I do not use Maya, so I don't know what copy skin weights does, but it stands to reason that the weight information from one object cannot simply be applied to another when their vertex data is completely different. Unfortunately what you are trying to accomplish has no easy button, as Chosen already made abundantly clear.
With that out of the way, you have a much larger problem on your hands.
You're approaching mesh modeling as if you were building an object in Second life the old way; the point of using mesh is to not cram 200 objects together to make something that could have been represented just as easily with one simple object.
Don't get me wrong. Your ninja uniform is fine -- great even...But it's not a game-ready model. You need to retopologize what you have into something that more closely matches the poly-distribution of the body wearing it. For that matter, you don't need that body under the uniform. You could cut that out entirely and save a great deal of polys (that would solve your clipping issues).
If you don't know how to retopo, look up a tutorial on youtube. I'm sure there are hundreds -- If you used Blender, I could be more direct.
12-01-2012 06:16 AM
Rahkis Andel wrote:
I do not use Maya, so I don't know what copy skin weights does, but it stands to reason that the weight information from one object cannot simply be applied to another when their vertex data is completely different.
Actually, it can.
This is a really handy feature in Maya, which when used properly, can save an enormous amount of time. Weights from one model are projected onto the other. There are various projection methods to choose from, depending on the particular differences between the models. Even very dissimilar models can work, as long as the user understands what settings to use, and why.
It can be supremely useful for putting clothing over an existing character model, or for cases in which lots of different characters are to use the same skeleton, or for using a high-res character model as the source for a game-ready one.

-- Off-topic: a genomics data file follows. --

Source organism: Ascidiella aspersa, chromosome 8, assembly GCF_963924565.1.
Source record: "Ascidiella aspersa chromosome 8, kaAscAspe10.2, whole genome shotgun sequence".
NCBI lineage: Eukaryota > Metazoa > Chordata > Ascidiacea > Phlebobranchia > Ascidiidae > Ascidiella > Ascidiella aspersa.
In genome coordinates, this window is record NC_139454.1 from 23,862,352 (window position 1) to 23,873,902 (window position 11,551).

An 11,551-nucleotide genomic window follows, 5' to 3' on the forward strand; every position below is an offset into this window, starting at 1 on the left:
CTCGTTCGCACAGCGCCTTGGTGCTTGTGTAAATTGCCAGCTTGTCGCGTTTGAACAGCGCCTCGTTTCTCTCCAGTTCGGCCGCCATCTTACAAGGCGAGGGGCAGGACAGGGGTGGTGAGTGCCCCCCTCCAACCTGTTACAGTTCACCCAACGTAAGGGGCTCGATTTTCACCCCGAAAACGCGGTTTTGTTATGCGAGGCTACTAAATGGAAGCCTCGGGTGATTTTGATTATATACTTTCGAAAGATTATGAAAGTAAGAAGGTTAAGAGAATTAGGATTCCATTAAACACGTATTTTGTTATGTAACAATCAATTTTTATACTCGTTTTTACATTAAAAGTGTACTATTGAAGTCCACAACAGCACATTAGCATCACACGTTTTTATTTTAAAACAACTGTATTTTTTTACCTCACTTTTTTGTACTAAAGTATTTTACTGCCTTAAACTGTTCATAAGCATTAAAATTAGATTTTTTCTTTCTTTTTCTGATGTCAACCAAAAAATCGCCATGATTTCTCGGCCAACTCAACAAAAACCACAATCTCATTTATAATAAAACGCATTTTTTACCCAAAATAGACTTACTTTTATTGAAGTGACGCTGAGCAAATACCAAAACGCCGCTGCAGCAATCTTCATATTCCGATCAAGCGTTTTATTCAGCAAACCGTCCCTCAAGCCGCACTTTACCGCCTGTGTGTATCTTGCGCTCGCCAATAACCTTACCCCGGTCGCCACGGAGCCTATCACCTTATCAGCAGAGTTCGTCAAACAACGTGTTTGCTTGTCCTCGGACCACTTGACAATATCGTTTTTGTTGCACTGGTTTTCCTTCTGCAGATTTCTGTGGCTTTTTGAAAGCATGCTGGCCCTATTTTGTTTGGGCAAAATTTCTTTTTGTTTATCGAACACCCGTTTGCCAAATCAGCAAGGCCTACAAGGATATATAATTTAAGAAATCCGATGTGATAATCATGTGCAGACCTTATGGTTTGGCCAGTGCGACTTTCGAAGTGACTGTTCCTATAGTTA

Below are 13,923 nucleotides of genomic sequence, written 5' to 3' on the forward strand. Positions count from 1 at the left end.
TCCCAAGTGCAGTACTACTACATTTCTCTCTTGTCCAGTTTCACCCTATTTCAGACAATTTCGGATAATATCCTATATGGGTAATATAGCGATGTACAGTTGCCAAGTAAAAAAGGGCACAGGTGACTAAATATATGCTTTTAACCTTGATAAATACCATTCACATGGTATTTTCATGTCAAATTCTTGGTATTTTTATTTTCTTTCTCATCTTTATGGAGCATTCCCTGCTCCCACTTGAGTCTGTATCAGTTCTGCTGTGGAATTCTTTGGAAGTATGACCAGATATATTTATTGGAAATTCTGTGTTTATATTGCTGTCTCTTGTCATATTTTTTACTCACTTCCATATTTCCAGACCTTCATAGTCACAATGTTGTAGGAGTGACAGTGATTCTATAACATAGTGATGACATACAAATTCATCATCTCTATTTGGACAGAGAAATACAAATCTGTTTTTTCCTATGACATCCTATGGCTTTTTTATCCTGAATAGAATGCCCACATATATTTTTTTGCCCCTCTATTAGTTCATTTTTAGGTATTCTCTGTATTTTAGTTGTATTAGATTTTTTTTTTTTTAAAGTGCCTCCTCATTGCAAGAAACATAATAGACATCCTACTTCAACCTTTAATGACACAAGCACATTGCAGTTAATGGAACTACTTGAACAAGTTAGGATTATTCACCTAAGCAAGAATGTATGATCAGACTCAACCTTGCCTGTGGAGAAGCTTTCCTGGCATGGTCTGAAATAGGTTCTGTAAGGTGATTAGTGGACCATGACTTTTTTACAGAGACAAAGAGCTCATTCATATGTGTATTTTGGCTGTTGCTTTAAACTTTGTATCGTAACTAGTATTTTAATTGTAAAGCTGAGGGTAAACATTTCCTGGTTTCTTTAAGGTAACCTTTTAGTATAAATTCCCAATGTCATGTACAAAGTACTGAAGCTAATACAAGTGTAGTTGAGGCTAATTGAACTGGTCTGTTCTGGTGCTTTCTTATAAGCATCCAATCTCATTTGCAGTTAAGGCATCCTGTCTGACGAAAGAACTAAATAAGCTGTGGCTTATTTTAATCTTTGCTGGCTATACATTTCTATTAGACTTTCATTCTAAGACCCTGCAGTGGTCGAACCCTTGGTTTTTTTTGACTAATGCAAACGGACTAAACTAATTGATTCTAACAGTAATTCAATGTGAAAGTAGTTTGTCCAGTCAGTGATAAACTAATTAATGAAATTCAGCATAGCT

- The Doctor
12-01-2012 06:45 AM - edited 12-02-2012 01:32 PM
It looks like you've got a lot of separate problems going on.
First, as others already pointed out, you don't need to upload the avatar shape itself. In your picture, it looks like you've got a regular avatar wearing a nearly identical mesh avatar shape. That's never a good idea. Not only does does this cause clipping problems where the two surfaces are not an exact match, and potentially cause Z-fighting problems in areas where they do match precisely, it unecessarily doubles the amount of data and processing overhead. Remember, resources are finite in any real-time environment. Any situatiuon in which you're using more resources than are absolutely necessary should be avoided. So, step one is stop including the avatar body in your uploads.
(ETA: I just realized it might just be some odd shading in the screenshot that makes it looks like there are two bodies present. If you did not actually upload the avatar body model, you can of course disregard the above paragraph. Everything below will still apply, either way.)
Second, as Rhakis said, your model does not appear to be game-ready. In order to make it suitable for use in any real-time environment, it has to be built the right way. For starters, this means doing the following:
- Get rid of any and all polygons that will not be seen. It looks like you've got interior surfaces present, as well as surfaces that are either partially or fully occluded from view by other overlapping surfaces. This unnecessarily doubles your poly count (or even more than doubles it), and it complicates your workload for rigging by at least an order of magnitude. All of those hidden polygons should be removed.
- It's hard to say for certain without seeing the wireframe, but from the degree of curvature and apparent surface imperfections, I suspect the poly counts are radically higher than they need to be. That's not to say good curvature and a healthy amount of imperfections are not important. They are. It's just that these things can usually be expressed much more efficiently with good texturing and clever use of normals than with actual geometry. When modeling for real-time, it's supremely important to keep your poly counts as low as possible.
- As Rhakis well stated, your model appears to be made from lots and lots of individual components. That's entirely the wrong approach when modeling for real-time. You appear to be thinking of it in terms or RL structuring, as if you were an engineer building CAD models, rather than in terms of surface modeling, as a game artist always should. Generally speaking, each major component should be a singular surface, with an low poly count, animation-friendly topology, and a sensible UV layout.
Third, you've obviously got some rigging problems, which we can talk about solving, but not yet. All of the above changes have to be made before we can have any useful discussion of how best to rig the model. I know that's not what you probably wanted to hear, but it's the only truth I've got.
Once you've rebuilt the model to be game-ready, we can revisit the topic of rigging. In the mean time, if you've got questions about how it should be rebuilt, feel free to ask.
As I started to say earlier, the rigging itself is a relatively small part of producing a successfully rigged model. The much larger part, which has to come first, is constructing the model in the proper manner, so it is well suited to be rigged.
- The Doctor